Writing Politicians: A Revision Strategy?

One of the modules we have covered this semester is social psychology. I am going to say straight up that I consider a lot of the things we learn in social psychology steeped in propaganda  and believe that if I was taught the same module in Russia, China or America it would be vastly different. 

I believe it was very subjective in the definitions and conclusions drawn about discrimination and group activities, and as a person who politically finds myself towards the right I feel a degree of skepticism towards some of the course content. But not all of it. 

If you live in Britain and haven’t heard of UKIP’s recent surge of popularity, you must have had your head in the sand, and certainly academia would rather see UKIP packing. I’m told that this is because academics think about things more than the rest of us. So I’ve had a good think and frankly don’t see how merely holding a more nationalist position than most to be justification for the blanket rejection of a political party. Certainly we live in a world which has a lot similar to the 1930’s, and you only need to look at Greece, Italy, Spain, Cyprus and perhaps soon France to see there’s a trend of European economies becomeing very desperate indeed. We must avoid the results of the 1930’s political situation, but even so, Europe’s political balance desperately needs changing.

So what does this have to do with revision? Simple: I will put the social psychology theory to use and write a letter to the leader of UKIP, explaining the research and academic basis for what cautions ought to be taken to ensure that a more independent britain doesn’t fall to a level of dehumanising views of people of other countries, and still seeks to have superordinate goals, that is, goals to be achieved in common with other nations, which protects from excessive nationalism. 

One of the reasons we come to university is to learn higher order skills. We should be learning to act out of intrinsic motivation, and we should be seeking the betterment of society. One of the duties of being a good citizen is to play an active part in democracy, which takes place through raising your voice. It’s very rich of people to say that organisations such as UKIP are racist, yet has anyone tried to influence them for better? Institutionally they are not racist, however for disenfranchised citizens who are primarily concerned with the challenges in their own lives and the deprivation they face, social psychology theory explains why they might start to foster ill feelings towards other groups. The answer is not to silence their views, but to educate people on how it is not the people that are to blame, but mismanaged systems that can be changed, to protect our nations own interests without needing to have an all-or-nothing fight against other powers.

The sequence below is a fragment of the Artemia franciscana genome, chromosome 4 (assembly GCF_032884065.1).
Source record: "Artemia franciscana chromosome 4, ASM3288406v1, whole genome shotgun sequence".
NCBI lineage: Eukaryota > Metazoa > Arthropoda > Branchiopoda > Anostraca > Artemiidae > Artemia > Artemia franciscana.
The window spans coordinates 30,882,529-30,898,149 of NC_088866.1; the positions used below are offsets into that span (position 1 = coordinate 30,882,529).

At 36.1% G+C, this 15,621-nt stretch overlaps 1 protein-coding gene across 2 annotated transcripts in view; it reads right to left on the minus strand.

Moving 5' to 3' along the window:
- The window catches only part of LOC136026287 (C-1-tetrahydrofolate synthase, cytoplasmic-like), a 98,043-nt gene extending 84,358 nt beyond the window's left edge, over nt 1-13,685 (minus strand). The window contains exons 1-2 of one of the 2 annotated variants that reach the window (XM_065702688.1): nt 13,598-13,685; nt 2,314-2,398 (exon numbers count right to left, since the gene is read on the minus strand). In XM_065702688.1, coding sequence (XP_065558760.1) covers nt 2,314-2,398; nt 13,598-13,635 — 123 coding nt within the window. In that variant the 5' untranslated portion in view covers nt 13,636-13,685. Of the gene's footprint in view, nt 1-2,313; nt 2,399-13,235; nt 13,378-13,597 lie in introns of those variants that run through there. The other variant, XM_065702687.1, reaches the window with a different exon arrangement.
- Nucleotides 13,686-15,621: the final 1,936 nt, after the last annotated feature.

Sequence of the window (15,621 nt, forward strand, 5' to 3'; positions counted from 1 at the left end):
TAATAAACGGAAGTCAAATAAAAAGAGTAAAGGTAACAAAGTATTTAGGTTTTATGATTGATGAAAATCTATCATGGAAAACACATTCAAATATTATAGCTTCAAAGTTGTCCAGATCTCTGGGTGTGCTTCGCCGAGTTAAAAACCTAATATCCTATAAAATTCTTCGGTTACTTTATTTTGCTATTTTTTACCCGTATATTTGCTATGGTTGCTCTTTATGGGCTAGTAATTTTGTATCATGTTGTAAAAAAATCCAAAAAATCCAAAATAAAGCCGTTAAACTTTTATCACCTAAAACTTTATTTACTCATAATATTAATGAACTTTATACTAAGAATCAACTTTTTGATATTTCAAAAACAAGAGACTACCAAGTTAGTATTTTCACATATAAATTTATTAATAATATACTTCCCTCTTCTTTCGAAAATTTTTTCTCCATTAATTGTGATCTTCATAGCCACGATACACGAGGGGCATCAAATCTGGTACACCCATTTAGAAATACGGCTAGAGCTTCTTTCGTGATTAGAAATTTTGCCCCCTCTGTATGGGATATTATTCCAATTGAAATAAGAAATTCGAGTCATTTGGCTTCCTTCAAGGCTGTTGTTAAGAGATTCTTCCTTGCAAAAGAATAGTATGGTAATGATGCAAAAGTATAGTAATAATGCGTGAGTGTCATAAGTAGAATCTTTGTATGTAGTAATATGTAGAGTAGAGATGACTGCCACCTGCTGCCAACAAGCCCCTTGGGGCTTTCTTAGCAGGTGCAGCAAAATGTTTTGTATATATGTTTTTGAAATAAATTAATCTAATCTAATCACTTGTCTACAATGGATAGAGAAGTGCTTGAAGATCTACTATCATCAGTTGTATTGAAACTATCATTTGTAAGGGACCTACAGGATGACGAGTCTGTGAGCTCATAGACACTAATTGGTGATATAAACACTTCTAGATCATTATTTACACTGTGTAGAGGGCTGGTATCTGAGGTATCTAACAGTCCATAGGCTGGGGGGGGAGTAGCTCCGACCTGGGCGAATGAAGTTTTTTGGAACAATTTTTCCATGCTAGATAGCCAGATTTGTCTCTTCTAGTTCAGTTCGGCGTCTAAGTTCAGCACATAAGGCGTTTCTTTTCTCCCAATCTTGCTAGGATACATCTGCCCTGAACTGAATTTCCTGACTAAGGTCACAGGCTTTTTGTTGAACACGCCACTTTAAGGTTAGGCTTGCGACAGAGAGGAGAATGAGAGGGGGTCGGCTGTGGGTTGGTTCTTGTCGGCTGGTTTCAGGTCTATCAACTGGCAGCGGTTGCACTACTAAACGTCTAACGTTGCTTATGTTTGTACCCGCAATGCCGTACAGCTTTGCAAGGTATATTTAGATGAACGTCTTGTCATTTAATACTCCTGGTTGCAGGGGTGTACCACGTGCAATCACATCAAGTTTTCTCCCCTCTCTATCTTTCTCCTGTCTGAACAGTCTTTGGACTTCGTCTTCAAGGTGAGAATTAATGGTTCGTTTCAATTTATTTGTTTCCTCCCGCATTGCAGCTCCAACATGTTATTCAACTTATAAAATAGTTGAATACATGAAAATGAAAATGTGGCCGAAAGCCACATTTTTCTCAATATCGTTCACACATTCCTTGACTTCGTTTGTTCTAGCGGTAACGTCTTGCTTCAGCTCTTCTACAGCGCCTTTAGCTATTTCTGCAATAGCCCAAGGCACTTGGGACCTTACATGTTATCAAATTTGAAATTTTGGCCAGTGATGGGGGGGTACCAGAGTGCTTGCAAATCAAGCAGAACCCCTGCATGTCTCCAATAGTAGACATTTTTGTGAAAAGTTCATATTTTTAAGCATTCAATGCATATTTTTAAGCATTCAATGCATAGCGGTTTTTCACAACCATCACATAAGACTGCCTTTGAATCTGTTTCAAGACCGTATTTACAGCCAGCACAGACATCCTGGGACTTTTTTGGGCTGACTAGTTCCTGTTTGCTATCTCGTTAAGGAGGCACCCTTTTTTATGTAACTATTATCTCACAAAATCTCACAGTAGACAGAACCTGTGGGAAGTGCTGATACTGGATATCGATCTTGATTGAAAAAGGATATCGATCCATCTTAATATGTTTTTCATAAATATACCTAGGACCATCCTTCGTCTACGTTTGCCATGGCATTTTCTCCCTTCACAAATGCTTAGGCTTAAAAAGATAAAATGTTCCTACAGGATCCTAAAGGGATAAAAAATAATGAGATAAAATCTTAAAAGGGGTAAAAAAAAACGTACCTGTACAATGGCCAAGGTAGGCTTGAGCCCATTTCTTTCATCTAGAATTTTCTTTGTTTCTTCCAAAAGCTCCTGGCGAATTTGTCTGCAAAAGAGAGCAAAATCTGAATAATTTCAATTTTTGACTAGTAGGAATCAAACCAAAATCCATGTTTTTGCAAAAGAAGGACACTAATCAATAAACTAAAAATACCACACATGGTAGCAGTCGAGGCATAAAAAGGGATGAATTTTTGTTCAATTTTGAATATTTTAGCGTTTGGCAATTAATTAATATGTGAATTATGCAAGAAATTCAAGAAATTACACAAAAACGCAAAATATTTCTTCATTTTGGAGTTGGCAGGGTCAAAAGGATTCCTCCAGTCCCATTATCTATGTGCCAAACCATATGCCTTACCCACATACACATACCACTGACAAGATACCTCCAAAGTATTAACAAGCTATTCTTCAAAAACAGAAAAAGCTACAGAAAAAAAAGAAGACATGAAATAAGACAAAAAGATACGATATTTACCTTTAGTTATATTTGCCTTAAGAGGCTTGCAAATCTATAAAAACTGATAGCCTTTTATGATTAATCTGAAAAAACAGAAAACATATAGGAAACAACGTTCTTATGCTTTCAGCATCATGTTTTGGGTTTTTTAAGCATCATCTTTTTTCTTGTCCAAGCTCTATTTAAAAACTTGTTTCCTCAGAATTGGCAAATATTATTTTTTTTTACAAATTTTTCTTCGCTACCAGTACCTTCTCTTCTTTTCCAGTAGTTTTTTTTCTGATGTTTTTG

The research and the politics need to meet, and I can play my part in that, and strengten my real understanding of social psychology while doing it. Image

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Second Semester So Far

I’ve talked a lot about twitter recently. A lot about twitter and something about George A. Kelly. But what I want to do here is have a brief analysis of what the wiki and the tweeting is doing for my revision. I’ll mainly be considering the wiki.

Lectures are passive, and my present logic is that to benefit the most, I need to write the lecture content up in the wiki in my own words, using the textbook for extra reading. But it’s still a struggle to do that properly.

As far as time goes, I struggle to do things that seem to have no application, and so much of the time I am looking at the content of the lecture slides, reading it up in the book, and then suddenly finding that what I see in the lecture slide is the exact summary I would have written from the book. I don’t grow from just reading the slides, and I waste too much time using the slides, book and wiki together.

The principle of metacognition is thinking about thinking. It’s application to learning is that it is foolish to learn what we already know.

The topics in the slides are really well explained, and if they were my own notes, I would have a great understanding of them.

Well this is how I see it. The slides contain:

  • Simple definitions
  • Explanations
  • Evidence

What I should do first is quickly trawl the slides, produce my own notes, and then use the book for the things I need further information on. It’s time to stop wasting time trailing through the slides followed by the book. And one other thing, if you write an essay or a piece of work on a topic, that is just as good as a revision tool or a set of notes…